I would read computer books and manuals – it was the industry I was in after all. In between there was sociological stuff – Herbert Marcuse’s One-Dimensional Man; J K Galbraith ‘s The Affluent Society, and some politics stuff. Novels by John Fowles – The Magus and Luke Rhinehart’s The Dice Man, were mixed up in there somewhere. There’s lots more that may eventually spring to mind.
I’m currently reading ‘Confessions of a Ghostwriter’ by Andrew Crofts, one of a handful of recent books from Dorking’s Oxfam Books. It’s prompted me to recall the time I sat in an office opposite Colin, who was a freelancer and had the job title of technical writer.
At the time I never understood how someone could write a technical document on a subject they had no knowledge or experience of. My view of Colin was probably also conditioned by the fact that he seemed to spend most of the working day on the phone discussing this, that and the other about cricket. Colin was either a cricketer or involved in the running of a local cricket club or league. I don’t recall seeing any technical documents Colin produced, so I’m not able to judge whether he was good at his job.
As part of the process of developing computer software, I always loved writing the necessary user documentation. I wrote documentation much as I wrote software. I dived in and after many re-writes and revisions I would arrive at what I regarded a pleasing end-product. This is probably not recommended or efficient but it was the way that suited my way of thinking and working.
Interestingly, when it comes to writing a blog post, I can often write something in my head but when it comes to entering it into the computer I somehow lose the words. Hence most of my posts are mainly images!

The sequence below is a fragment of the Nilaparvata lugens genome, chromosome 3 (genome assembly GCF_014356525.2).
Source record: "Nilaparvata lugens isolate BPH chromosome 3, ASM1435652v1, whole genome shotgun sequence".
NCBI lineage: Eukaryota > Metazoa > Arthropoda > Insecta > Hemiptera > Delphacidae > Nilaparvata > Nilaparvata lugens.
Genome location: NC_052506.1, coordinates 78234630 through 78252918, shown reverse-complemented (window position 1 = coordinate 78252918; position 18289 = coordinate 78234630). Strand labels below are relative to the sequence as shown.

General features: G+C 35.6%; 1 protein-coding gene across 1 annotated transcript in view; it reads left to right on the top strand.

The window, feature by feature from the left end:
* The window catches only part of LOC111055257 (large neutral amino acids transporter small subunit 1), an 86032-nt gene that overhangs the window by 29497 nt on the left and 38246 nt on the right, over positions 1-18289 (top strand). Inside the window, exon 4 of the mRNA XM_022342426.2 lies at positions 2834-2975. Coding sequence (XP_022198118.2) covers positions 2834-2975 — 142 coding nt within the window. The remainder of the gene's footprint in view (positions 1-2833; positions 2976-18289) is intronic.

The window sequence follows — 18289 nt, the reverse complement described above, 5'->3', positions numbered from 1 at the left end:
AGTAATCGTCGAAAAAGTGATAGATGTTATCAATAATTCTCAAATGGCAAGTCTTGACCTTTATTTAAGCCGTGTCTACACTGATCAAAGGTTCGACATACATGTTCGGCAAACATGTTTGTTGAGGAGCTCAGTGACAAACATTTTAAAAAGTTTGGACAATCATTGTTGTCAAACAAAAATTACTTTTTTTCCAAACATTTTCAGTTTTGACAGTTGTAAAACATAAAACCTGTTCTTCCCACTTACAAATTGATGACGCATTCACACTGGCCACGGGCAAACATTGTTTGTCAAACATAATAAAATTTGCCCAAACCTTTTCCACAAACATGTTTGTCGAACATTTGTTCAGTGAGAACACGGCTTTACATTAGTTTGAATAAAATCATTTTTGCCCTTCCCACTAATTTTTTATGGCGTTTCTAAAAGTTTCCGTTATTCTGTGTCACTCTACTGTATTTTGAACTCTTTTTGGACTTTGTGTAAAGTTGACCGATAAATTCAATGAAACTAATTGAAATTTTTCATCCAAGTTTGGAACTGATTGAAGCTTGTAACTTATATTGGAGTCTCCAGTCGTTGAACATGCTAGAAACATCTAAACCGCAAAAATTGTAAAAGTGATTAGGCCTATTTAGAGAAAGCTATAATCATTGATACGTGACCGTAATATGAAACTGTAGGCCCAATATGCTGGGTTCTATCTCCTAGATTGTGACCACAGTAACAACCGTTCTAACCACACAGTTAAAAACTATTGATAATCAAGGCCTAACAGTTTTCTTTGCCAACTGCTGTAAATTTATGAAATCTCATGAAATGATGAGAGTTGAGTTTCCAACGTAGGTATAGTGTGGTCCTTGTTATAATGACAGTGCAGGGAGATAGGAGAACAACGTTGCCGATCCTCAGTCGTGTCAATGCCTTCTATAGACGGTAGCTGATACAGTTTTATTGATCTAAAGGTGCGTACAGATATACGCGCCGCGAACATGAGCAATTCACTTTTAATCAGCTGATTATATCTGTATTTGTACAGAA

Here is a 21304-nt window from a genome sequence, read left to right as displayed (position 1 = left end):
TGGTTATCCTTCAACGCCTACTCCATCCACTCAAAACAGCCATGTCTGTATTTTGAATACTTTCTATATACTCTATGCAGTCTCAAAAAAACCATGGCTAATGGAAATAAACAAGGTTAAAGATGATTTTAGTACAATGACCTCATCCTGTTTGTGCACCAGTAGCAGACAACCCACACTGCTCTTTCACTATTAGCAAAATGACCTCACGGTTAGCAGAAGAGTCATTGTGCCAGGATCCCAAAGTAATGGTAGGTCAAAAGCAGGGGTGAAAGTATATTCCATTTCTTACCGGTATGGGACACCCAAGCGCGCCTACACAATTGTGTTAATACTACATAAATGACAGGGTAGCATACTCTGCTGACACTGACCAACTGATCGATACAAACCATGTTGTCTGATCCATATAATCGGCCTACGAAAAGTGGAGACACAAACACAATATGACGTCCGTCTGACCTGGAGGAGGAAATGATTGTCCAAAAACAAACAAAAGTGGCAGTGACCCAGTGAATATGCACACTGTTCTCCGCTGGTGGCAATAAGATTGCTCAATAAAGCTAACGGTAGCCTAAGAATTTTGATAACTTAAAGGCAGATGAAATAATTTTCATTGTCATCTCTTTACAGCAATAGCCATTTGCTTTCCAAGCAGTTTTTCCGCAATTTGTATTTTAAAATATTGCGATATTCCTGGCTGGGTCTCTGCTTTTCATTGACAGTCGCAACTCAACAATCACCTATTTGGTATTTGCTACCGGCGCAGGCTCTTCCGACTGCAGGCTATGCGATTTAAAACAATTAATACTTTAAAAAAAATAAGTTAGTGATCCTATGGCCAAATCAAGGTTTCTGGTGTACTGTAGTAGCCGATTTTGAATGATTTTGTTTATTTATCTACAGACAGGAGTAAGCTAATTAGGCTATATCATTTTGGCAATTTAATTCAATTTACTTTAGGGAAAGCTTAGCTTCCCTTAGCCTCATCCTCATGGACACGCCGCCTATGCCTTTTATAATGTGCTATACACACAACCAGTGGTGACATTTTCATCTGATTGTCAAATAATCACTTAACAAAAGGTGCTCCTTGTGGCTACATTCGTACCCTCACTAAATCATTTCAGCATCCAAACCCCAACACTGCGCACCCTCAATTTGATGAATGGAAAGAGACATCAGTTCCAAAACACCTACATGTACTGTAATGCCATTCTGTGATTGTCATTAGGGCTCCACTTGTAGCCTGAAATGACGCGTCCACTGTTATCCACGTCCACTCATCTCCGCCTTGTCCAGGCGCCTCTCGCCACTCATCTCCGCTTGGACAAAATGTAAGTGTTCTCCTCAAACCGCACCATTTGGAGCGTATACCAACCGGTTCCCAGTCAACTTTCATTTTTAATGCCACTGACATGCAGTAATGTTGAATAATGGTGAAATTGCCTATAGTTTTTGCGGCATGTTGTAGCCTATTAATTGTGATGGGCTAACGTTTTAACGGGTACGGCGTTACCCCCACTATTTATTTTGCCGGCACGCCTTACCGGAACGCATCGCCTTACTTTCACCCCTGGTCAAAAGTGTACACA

When did Saturday’s paper stop being interesting? We’ve always bought a Saturday paper. A couple of years or so ago we switched from a lifetime reading The Guardian to The Times. But today I switched back, partly because we were getting tired of The Times. But today’s Guardian is no improvement and costs a monstrous £3.20 (The Times costs £2!).
Is it that we’re already saturated with news? We listen daily to Radio 4’s Today programme and to TV news bulletins, as well as checking out many of the newspaper sites on the Web.
Our daughter has suggested switching to a Sunday paper so maybe that’s worth a try.
I think that at my age I’ve become worn out by politics, endless tragedy, conflict and disaster. I need a rest. I need to block it all out.
I used to be 36
but now I’m 34
I was brought up in St Denys, an area of Southampton. After the Second World War prefabs were constructed that would become my home for over a decade. Sometime after 1976 the prefabs were demolished, as was the adjacent paint factory, and modern houses were built. The following 4 maps show how the area has changed.
All maps are screen-shots taken from http://www.old-maps.co.uk
A big birthday spent with the family in a magnificent converted barn just outside the New Forest. In large grounds, it had a lake and children’s play area and acres of woods to explore.